To Win New Tenders, Show Evidence of Similar Work Done
Most procuring entities require proof that your business has successfully done similar work either in terms of capacity or of a similar value.
During tendering, most procuring entities require you provide evidence that your company has successfully done similar work. This can be both in terms of tenders of a similar nature done or tenders valued above a certain amount.
Proof of previous work done by your business can be asked for and/or presented in different structures and formats which include but are not limited to the following:
- Copies of previous contracts/agreements
- Copies of LPOs/LSOs
- Final project report showing the objectives and the deliverables
- Detailed case studies
- Links to or actual samples of the projects executed
- List of previous clients with either contact person details or letters of reference
Why do procuring entities ask for such evidence?
In procurement circles, this particular requirement is considered important for the following two reasons:
- Value for money – When it comes to the spending of taxpayers money, there have been deliberate measures put in place to ensure that for every single coin spent, the public gets value for their money. Having been able to satisfactorily execute a similar job previously provides a sort of guarantee that the same can be replicated if not done even better this time around.
- Show of capability – Let’s say this is the first time that you are responding to a tender from a particular procuring entity, how will you be able to demonstrate that you have the implementing capability that they are looking for? How would the procurement committee be able to objectively assess your capacity to deliver on the work has never worked with you before?
Legally, Section 71 of the PPRA Act (2015) articulates what is needed for the lawful Registration of Suppliers who would like to work with the government. And one of the key requirements that the application from the bidder is the ‘capability criteria that define necessary qualifications, experience, resources, equipment and facilities to provide what is being procured’.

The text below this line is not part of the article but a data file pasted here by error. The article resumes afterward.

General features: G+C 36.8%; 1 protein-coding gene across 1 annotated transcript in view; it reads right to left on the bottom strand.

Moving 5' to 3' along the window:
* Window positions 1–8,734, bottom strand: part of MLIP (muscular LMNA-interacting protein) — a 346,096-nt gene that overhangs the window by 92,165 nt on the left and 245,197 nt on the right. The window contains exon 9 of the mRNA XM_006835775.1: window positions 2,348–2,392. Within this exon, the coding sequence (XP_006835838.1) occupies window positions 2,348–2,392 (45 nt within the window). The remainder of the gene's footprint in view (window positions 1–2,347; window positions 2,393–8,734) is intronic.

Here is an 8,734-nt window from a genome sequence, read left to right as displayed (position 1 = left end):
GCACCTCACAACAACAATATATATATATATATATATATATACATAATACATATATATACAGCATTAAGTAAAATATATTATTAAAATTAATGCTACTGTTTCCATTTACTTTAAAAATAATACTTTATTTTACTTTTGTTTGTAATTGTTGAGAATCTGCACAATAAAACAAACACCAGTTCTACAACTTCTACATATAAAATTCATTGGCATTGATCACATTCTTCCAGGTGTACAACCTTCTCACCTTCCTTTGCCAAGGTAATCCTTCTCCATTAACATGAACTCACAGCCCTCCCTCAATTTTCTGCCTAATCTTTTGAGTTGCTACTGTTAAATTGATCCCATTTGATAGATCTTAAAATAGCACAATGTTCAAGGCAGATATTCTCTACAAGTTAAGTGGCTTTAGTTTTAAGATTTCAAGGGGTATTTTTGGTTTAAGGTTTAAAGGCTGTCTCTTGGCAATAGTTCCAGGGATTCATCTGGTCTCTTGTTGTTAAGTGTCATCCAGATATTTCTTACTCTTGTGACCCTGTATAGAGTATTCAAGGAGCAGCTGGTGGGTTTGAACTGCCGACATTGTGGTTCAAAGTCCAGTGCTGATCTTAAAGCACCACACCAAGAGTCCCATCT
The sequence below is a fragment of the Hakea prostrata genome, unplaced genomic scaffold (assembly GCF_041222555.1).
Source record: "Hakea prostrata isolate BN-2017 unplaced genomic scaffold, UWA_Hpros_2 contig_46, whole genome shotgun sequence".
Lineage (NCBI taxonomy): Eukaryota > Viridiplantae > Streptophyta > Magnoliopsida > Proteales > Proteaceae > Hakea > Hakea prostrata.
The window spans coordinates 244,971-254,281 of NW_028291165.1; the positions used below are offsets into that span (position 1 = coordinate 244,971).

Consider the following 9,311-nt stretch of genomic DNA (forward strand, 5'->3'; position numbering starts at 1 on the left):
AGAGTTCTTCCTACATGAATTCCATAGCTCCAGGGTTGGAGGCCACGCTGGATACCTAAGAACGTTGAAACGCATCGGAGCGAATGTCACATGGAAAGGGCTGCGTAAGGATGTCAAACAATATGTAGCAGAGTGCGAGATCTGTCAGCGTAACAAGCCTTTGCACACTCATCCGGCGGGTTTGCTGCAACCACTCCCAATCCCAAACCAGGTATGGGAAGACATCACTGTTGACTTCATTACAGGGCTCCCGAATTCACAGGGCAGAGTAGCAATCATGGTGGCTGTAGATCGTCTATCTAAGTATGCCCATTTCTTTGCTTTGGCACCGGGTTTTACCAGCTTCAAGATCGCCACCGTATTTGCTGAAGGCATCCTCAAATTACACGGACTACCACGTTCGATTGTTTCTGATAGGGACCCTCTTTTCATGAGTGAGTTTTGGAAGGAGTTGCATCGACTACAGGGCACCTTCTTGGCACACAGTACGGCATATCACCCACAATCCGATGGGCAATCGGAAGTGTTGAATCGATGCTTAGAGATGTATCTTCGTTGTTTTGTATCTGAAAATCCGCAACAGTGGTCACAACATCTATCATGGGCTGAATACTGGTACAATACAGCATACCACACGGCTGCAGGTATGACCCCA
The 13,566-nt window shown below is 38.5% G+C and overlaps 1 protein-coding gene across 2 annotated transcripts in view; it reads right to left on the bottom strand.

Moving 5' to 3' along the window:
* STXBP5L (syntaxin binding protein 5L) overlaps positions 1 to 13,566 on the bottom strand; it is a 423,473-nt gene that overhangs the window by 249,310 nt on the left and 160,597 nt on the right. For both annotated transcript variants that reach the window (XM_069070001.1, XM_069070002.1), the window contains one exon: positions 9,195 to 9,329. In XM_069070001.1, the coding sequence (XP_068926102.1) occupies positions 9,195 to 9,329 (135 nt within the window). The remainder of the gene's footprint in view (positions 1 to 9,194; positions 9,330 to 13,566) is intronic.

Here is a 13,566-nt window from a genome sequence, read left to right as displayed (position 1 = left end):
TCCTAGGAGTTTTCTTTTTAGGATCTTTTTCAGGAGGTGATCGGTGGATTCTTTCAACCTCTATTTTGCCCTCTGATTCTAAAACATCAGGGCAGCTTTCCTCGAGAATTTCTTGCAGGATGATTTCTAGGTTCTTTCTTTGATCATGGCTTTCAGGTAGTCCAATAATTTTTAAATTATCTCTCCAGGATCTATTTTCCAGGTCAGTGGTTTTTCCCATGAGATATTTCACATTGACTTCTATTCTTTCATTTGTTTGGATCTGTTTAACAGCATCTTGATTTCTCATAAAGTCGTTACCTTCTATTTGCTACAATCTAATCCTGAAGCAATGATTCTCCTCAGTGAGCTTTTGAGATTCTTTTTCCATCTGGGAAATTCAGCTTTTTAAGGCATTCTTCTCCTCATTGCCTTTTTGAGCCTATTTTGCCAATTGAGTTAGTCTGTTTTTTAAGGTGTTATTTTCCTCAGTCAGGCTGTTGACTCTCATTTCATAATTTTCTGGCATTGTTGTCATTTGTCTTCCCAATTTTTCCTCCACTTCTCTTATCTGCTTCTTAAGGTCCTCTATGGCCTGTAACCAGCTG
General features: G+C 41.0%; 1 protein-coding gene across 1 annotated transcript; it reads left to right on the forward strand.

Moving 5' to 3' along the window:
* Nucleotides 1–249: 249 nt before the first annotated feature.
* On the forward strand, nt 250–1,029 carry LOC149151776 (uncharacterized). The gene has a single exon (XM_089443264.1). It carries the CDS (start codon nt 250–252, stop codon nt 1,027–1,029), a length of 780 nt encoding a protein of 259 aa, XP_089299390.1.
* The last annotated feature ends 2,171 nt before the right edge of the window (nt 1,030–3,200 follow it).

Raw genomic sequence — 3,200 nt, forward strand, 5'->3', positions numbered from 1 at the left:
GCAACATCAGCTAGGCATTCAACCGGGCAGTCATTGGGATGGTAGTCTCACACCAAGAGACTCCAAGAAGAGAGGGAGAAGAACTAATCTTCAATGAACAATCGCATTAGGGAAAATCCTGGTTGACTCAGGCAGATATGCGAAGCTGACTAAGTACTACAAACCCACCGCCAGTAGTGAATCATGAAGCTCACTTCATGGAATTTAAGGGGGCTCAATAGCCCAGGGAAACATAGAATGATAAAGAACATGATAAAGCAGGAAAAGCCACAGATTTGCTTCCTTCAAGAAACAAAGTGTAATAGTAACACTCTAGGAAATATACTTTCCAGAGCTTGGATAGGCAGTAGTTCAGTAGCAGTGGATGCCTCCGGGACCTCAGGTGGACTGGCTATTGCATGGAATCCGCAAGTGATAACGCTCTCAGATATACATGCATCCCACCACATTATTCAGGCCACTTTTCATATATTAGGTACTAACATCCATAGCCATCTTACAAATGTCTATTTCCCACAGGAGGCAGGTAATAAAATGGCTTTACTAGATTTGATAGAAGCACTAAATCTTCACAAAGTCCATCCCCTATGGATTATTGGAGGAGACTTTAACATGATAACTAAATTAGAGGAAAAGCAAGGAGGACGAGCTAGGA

What happens when a bidder fails to provide this proof?
Below is a Tender Evaluation report for the Provision of Consultancy Services where one of the Mandatory Requirements was indicated as:
‘List of at least five current and/or past clients to whom similar services (recruitment of Chief Executive Officer) have been provided in the last five years. Reference letters should accompany the list from each of the clients.’
Well, two of the bidders failed to provide evidence showcasing their experience in the Selection and Recruitment of Chief Executive Officer as required by the KASNEB (procuring entity). In evaluating the responsiveness of the bidders, the Procurement Committee posited that the two bidders were NON RESPONSIVE to the Mandatory Requirements thus their proposals did not proceed to the Technical Evaluation stage.
In the following Technical Evaluation, the tenderers were expected to score a minimum of 70% to qualify for the Financial Evaluation. The proof of having performed works of similar nature and magnitude would have garnered the bidders a score of 40%! From the report below, one of the two remaining bidders was only able to score 12% which brought their total score to 59% hence getting disqualified from proceeding to the financial evaluation.
How about a digitized way of handling all your work evidence?
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So, once you sign up on www.scale.co.ke you don’t have to keep gathering the ‘evidence’ every time a tender opportunity comes up. You only do that once and thereafter, safely store every single document that acts as your proof of previous work done in an organized manner that lets you easily reuse it when required.
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…This article is part of the Common Tendering Mistakes blog series.